Joe Sharkey, with Emilia Clarke, on the set of Above Suspicion. PHOTO: DON DAMP
Joe Sharkey, with Emilia Clarke, on the set of Above Suspicion. PHOTO: DON DAMP

Stars on a slow road

Emilia Clarke looked at me with those big green eyes, touched my arm, and said, “I would not be here if it weren’t for you.”

I recounted this encounter to my daughter, Caroline, in an email. “The Mother of Dragons said that to you?” she replied. “Dad, that’s the coolest thing I’ve ever heard about you!”

Actually, none of the 150 or so actors and crew assembled in the remote coal-mine town of Harlan, Kentucky (population 1,800) would have had reason to be here if I hadn’t written a true-crime book, Above Suspicion, that Simon & Schuster published 23 years ago. The story was finally in production as a major motion picture, which will be released in 2017.

The movie stars Clarke, famous for playing Daenerys Targaryen, aka Mother of Dragons, in the HBO series Game of Thrones, and Jack Huston, best known for his lead role in last summer’s remake of the sweeping biblical epic Ben-Hur. Also featured in the Above Suspicion cast are Austin Hebert, Johnny Knoxville, Thora Birch, and Sophie Lowe, all of them busy young Hollywood actors who—along with Clarke and Huston and the director Phillip Noyce and a big crew—somehow had to find their way to and from Harlan for the two-month location shoot.

As a consultant on the movie, I got to hang on the set over the summer and share my book research while director and actors basically rewrote a weak screenplay to find characters’ voices. On location, I tried to get my head around the idea that all these people had to find a way to travel back and forth from Harlan. Stars, crew, producers, fleets of trucks, and lights and cameras all needed to be gathered in an isolated place before the director could shout, “Action!”

Surely, I thought, if any location argued for using business-jet alternatives, at least for part of the trip, Harlan, Kentucky, would be that place. It is hours of hard driving over twisty mountain roads from the nearest even mid-sized commercial airport.

“Did anyone fly private?” I asked during one location shot at tiny Tucker-Guthrie Memorial Airport, in the hills outside Harlan. ( says that airport has a 3,460-foot runway with “basic, in poor condition” markings.)

Private? People looked at me blankly. Everyone seemed to be proud of the hard traveling they had done. If anyone was flying privately, they weren’t talking about it.

“You have to understand,” one of the crew people confided to me about the top stars. “These people all have contracts, and if one gets private [air travel] the others will also demand it. There’s a limited budget.”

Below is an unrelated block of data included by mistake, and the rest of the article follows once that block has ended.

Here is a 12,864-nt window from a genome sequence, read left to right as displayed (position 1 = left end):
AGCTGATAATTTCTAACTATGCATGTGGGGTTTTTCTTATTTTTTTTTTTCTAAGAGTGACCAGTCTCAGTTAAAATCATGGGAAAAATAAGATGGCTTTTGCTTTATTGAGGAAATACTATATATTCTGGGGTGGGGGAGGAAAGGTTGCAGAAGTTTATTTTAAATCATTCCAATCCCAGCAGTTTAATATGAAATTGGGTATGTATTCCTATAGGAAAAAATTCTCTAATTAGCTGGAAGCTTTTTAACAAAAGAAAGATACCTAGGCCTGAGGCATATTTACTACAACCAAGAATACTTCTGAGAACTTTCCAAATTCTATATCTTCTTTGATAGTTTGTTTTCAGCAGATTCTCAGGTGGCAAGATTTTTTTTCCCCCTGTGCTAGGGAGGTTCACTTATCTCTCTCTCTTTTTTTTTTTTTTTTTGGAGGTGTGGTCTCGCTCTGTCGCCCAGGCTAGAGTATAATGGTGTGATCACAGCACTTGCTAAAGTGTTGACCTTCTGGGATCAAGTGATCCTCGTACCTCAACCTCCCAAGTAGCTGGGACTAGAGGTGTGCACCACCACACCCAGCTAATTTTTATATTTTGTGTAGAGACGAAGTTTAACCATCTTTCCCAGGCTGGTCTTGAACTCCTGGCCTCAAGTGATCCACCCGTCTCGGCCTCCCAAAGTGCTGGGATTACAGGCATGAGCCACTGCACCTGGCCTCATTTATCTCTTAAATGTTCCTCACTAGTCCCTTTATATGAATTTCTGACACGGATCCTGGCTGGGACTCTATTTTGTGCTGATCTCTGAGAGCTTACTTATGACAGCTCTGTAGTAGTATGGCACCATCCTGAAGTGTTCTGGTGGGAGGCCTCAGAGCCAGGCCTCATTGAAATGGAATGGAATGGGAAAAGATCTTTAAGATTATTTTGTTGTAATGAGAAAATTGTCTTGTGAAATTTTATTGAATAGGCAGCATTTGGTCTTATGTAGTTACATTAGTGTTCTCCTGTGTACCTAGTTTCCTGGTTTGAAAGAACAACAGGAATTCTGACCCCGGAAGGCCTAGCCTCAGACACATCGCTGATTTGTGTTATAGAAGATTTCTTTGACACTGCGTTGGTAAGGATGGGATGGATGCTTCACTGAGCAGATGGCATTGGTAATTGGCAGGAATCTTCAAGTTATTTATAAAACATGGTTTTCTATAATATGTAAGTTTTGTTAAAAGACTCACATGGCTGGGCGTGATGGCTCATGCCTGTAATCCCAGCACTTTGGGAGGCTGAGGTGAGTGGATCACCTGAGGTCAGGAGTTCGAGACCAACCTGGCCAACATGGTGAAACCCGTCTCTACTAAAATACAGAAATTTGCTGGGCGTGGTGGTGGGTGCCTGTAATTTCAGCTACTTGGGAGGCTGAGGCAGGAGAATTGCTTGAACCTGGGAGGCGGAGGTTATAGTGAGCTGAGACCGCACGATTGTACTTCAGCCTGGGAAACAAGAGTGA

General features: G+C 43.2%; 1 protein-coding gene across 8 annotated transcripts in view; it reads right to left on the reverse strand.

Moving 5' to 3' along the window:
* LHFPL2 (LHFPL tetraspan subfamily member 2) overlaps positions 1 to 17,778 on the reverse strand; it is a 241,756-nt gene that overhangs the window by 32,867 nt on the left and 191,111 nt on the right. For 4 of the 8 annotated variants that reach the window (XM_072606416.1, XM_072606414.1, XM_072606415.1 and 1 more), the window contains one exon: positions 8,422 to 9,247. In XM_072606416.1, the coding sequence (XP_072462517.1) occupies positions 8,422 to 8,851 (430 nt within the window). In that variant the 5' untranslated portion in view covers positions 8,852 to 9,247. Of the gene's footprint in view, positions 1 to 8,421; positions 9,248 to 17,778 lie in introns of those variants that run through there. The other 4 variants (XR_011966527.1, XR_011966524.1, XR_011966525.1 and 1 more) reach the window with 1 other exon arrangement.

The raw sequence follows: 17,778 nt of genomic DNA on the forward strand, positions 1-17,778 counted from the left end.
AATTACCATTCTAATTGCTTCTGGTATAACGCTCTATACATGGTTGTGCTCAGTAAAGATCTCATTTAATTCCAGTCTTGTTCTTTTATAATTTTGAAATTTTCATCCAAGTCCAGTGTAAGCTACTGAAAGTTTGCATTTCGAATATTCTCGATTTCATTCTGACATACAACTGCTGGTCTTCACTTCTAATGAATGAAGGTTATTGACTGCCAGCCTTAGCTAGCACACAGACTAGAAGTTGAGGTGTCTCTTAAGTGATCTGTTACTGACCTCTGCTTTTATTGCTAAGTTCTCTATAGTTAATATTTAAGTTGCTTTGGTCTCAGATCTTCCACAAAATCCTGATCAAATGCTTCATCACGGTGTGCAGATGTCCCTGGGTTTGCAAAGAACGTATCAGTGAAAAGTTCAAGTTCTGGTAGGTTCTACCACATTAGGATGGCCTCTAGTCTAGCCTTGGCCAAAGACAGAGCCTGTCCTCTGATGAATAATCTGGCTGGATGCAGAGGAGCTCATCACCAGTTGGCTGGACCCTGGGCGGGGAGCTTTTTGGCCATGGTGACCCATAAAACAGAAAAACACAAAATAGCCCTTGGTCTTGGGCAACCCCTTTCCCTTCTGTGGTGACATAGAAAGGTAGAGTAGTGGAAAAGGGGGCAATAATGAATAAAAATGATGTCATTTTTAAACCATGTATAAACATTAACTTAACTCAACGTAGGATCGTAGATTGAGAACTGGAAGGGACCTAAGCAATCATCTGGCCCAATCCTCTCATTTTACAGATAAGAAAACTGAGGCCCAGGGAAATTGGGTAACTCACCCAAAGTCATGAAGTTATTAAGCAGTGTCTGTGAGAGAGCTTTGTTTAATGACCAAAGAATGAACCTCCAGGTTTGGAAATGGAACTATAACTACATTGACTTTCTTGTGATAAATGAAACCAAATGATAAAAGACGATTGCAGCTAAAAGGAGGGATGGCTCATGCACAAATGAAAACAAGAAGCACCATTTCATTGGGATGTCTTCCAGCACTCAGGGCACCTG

I was told later that Emilia Clarke (who will reportedly make $500,000 an episode for the next season of Game of Thrones and who obviously has her own resources) did fly private on one leg, from L.A. to Lexington, Kentucky, but then was driven the three hours to the set. Otherwise, it was airliners for her, coupled with driving, even though Above Suspicion began production in the spring, when she was also going back and forth making network TV and other promotional appearances for Me Before You, another movie she starred in.

How arduous was the travel? Well, consider my experience. To get to Harlan in July, I flew American Airlines from Tucson to Phoenix, with a connection to Charlotte, North Carolina, where I boarded an American Eagle Dash 8 propeller plane (which sat on the apron for over an hour waiting for a fuel truck) to fly to the tiny airport in Huntington, West Virginia. Then I drove a rented car for three hours on winding mountain roads to Harlan, where I arrived after 3 a.m. at the only motel in town.

Incidentally, in mid July, Emilia had to suddenly leave the movie set and fly to London, where her father was gravely ill. In the middle of the night, she was driven to Lexington, where she took an airliner to Atlanta and made a connection to London. The trip took nearly 24 hours, and her father died while she was en route. Unfortunately, a private option was not readily available under those kinds of emergency circumstances.

But were any private alternatives available for the cast and crew under non-emergency circumstances? Well, of course.

Those headed for the New York area could have taken a charter flight from Harlan to Teterboro, New Jersey, which would have consumed a little over two hours and cost $6,000. Those bound for L.A. could have taken a 30-minute, $3,000 charter flight from Harlan to Tri-Cities Regional Airport in Blountville, Tennessee, then hopped a midsized Hawker 800/800XP for a flight of a little more than four hours that costs about $30,000. Harlan to London would have required the aforementioned $6,000 flight to Teterboro followed by a large-cabin-jet transatlantic charter that would have cost nearly $80,000 but could have accommodated more than a dozen passengers.

So it can be done, at a price. And yes, time is money on a movie set—but I can still see a producer glowering over a growing location budget and yelling, “Cut!”

Joe Sharkey (, the author of six books and a longtime BJT contributor, wrote a weekly business travel column for the New York Times for 16 years.